Threonine is somewhat low in corn and some grains, though it is not the limiting (that is, the lowest relative to making a complete protein) amino acid in these foods. There are good levels of threonine in most flesh foods, dairy foods, and eggs and moderate levels in wheat germ, many nuts, beans, and seeds, as well as some vegetables. Threonine is an important constituent in many body proteins and is necessary for the formation of tooth enamel protein, elastin, and collagen. It is found in high amounts in newborns, and requirements seem to decrease with age yet increase with stress. Threonine also has a minor role (a greater one when choline is deficient) as a lipotropic in controlling fat buildup in the liver.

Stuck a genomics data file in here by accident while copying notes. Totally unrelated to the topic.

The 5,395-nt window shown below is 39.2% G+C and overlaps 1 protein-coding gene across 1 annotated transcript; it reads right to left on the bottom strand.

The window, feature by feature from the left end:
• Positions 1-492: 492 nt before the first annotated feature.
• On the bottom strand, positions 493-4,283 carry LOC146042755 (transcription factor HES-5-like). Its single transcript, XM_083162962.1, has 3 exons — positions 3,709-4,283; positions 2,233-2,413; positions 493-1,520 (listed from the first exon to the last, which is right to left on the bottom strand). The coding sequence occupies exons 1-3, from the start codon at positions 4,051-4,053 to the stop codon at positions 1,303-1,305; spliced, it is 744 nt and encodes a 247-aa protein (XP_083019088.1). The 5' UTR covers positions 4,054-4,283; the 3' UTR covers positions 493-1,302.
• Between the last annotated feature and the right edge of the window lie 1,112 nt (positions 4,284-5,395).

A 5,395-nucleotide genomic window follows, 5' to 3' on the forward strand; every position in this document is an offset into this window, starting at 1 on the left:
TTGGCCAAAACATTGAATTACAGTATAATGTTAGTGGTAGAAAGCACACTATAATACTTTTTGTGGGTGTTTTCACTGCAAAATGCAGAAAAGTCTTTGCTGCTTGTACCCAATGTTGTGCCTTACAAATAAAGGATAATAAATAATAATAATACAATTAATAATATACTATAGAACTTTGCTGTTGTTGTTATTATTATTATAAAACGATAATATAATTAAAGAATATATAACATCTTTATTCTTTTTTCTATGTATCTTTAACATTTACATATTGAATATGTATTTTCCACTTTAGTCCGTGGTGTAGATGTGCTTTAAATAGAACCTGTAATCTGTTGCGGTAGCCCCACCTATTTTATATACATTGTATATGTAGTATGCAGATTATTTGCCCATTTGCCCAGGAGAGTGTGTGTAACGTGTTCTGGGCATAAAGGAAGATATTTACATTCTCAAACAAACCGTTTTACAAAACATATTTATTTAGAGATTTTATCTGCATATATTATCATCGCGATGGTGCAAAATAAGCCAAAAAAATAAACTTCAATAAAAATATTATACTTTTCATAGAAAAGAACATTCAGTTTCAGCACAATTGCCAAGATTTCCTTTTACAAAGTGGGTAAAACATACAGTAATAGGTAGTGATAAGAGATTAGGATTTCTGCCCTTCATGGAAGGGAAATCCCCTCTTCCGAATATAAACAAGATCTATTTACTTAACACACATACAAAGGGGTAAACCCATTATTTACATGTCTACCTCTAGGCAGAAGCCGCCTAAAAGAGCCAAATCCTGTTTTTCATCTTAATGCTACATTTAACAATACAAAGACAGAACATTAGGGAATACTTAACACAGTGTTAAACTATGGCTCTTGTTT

Threonine has a mild glucose-sparing effect and is a precursor of amino acids glycine and serine. Threonine is one of the immune-stimulating nutrients (cysteine, lysine, alanine, and aspartic acid are others), as it promotes thymus growth and activity. A deficiency of threonine in rats has been associated with a weakened cellular response and antibody formation. One gram of threonine twice daily may also be helpful in some cases of depression.